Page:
O THE PRETTINESS, O THE JOKES…
Our heroine gets a job as sales clerk in Maraczek’s perfumery by selling a customer ia gorgeous hand-painted musical candy box. Which sums up the show: a decorative, ravishingly pretty container full of irresistible treats. Characters to love, properly funny jokes, soaring melodies and fabulously witty lyrics (it was a treat to see the lyricst himself, the aged Sheldon Harnick, joining the curtain call and saying, justifiably, that the little Menier’s is the best production of it he’s ever seen.)
Camp but sincere, mischievous and intelligent, light as air with a fluttering heart and a Christmassy conclusion, this romance of 1930’s Budapest is the tonic for the moment. It’s been around a few times: Miklos Laszlo’s play about sparring colleagues who are anonymous pen-pals inspired the films “The shop around the corner” and “You’ve got Mail” , and better than either this 1963 Broadway musical by Bock and Harnick. Matthew White directs, on its first UK outing since Stephen Mear did it with his own stunning choreography at Chichester. So I feared the dancing might not thrill the heart as much this time.
But with little space for big numbers Rebecca Howell delivers sharp wit instead, from the first moment when an arriving worker jumps over a passing postman. The bust-up sequence in the Cafe Imperiale is chokingly funny, daren’t take your eyes off it for a second; the accelerating craziness of the Christmas-shopping finale has the ensemble of eight half breaking their necks while wearing full 1950s rich- ladies-who-lunch finery , perms and feathered hats. As to the look of it, it isn’t often I look at the first line in my notebooka nd fine “O THE PRETTINESS!” in capitals the gilt, roses, grapes, lovebirds, shining bottles and barocco curlicues of old Mittel-Europa are enough to drive you straight onto the Eurostar for a taste of Budapest. Which would probably disappoint, compared to this dream.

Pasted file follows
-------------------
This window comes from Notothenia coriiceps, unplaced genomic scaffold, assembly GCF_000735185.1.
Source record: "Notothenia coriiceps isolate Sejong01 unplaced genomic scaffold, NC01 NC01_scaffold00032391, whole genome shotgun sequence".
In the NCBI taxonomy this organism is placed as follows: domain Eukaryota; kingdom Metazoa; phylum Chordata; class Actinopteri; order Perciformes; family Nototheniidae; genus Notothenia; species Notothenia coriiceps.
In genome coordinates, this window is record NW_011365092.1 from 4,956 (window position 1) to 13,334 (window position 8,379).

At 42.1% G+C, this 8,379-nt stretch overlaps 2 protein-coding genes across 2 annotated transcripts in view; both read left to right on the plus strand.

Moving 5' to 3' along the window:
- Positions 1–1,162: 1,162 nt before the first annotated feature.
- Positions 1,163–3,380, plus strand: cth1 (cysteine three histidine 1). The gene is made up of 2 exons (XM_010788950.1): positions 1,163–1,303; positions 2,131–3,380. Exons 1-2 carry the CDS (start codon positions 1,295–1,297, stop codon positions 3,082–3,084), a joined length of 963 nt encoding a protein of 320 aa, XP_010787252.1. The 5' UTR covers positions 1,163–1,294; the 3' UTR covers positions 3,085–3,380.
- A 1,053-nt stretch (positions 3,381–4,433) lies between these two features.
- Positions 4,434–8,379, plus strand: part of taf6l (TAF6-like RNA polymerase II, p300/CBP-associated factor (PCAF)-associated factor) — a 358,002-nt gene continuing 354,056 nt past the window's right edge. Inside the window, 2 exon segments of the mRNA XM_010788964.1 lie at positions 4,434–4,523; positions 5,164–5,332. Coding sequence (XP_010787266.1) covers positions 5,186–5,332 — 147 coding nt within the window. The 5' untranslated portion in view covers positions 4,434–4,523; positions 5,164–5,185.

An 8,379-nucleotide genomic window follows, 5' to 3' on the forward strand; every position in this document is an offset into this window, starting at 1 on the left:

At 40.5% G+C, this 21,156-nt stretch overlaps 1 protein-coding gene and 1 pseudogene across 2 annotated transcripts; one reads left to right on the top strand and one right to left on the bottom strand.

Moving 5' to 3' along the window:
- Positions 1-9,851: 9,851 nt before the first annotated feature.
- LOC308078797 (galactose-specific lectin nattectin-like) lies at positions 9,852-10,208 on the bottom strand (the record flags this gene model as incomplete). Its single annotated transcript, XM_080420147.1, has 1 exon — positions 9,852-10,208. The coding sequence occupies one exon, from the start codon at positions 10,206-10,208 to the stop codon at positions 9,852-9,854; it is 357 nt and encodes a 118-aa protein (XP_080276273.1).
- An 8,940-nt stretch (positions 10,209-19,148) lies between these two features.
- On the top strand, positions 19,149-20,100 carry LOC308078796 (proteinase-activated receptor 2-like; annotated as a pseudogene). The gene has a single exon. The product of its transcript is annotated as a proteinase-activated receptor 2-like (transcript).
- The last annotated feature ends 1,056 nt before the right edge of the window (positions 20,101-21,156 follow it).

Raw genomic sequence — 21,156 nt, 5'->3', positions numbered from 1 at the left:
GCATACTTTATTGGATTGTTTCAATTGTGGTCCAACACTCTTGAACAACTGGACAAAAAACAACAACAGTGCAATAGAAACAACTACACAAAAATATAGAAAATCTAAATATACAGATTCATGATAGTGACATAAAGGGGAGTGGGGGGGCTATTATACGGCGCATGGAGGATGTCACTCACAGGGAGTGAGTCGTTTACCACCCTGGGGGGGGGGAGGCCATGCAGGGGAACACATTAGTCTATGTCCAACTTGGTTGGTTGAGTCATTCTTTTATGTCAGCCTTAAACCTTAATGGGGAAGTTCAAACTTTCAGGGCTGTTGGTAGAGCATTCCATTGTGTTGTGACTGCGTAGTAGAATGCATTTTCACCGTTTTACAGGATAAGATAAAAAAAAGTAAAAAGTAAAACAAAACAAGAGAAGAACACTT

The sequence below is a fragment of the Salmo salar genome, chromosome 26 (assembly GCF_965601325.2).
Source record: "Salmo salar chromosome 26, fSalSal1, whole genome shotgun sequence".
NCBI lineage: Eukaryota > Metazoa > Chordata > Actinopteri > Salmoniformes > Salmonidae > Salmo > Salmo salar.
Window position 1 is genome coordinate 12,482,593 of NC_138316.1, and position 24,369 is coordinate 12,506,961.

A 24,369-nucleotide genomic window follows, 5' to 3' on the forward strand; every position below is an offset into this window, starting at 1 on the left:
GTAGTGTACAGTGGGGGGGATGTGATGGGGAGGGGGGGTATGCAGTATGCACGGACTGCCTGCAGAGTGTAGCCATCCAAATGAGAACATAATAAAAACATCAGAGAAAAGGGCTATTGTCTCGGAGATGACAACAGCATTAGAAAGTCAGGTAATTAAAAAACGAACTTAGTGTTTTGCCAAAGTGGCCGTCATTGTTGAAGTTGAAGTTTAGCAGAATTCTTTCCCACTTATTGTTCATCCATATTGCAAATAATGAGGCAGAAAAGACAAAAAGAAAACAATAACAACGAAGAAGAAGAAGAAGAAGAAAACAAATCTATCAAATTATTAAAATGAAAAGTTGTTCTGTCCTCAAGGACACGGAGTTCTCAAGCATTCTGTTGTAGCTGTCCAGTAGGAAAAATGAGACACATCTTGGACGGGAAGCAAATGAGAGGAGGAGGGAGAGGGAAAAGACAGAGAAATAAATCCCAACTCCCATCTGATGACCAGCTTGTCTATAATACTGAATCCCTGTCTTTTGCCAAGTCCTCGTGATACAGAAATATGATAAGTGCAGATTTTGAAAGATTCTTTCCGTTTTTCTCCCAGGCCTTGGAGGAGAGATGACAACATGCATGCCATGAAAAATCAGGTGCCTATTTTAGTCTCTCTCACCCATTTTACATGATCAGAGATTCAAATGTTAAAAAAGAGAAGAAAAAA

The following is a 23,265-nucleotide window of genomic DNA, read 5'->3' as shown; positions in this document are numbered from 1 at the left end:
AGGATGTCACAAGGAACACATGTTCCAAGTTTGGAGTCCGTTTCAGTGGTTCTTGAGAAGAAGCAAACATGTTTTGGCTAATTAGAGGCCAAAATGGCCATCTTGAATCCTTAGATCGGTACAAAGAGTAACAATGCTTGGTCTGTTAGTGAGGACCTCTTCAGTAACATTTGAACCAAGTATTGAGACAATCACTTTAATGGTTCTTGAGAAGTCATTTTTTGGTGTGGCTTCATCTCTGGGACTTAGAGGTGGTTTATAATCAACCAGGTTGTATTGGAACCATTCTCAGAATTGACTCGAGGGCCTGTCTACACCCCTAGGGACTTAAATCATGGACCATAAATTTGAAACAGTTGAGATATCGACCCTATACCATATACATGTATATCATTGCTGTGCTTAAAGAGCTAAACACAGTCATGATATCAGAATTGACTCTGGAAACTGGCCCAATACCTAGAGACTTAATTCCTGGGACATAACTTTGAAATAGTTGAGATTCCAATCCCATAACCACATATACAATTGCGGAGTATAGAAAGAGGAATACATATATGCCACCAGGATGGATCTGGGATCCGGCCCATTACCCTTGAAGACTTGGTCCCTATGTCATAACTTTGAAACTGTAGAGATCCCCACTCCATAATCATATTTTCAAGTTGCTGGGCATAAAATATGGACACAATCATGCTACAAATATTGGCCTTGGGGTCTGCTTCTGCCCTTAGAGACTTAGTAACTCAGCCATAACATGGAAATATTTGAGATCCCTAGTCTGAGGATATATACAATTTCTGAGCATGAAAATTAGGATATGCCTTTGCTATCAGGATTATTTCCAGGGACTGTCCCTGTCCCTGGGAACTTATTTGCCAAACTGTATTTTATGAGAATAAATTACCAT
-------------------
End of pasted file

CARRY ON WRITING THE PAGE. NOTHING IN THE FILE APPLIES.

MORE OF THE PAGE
But the point is that it is really, really funny: Scarlett Strallen as romantic, stroppy yet lovesick Amalia is perfection, all comic sincerity and vulnerable spirit. I want to see her “Where’s my shoe?” number every day for the rest of my life. Her lover Georg is Marc Umbers, just dislikeable enough at first; and as old Maraczek Les Dennis, newly liberated from being a reformed burglar with a heart-attack on Coronation Street, reminds us of what a poignantly likeable, gently funny stage performer he is.
But all the roles are taken perfectly, and all have their moment of glory in this peerlessly generous piece. 17 year old Callum Howells as Arpad the messenger-boy; nervous kindly Ladislav is Alastair Brookshaw; Cory English’s head waiter, surrounded by crashing silver trays; all in turn stop the show. And the lovely thing is that somehow this cast convince you, from the start, that they really are daily confreres, colleagues and friends. They make you want to apply for a job in a Budapest parfumerie half a century ago. And if that isn’t pure stage fantasy, what is?
box office 020 7378 1713 to 4 March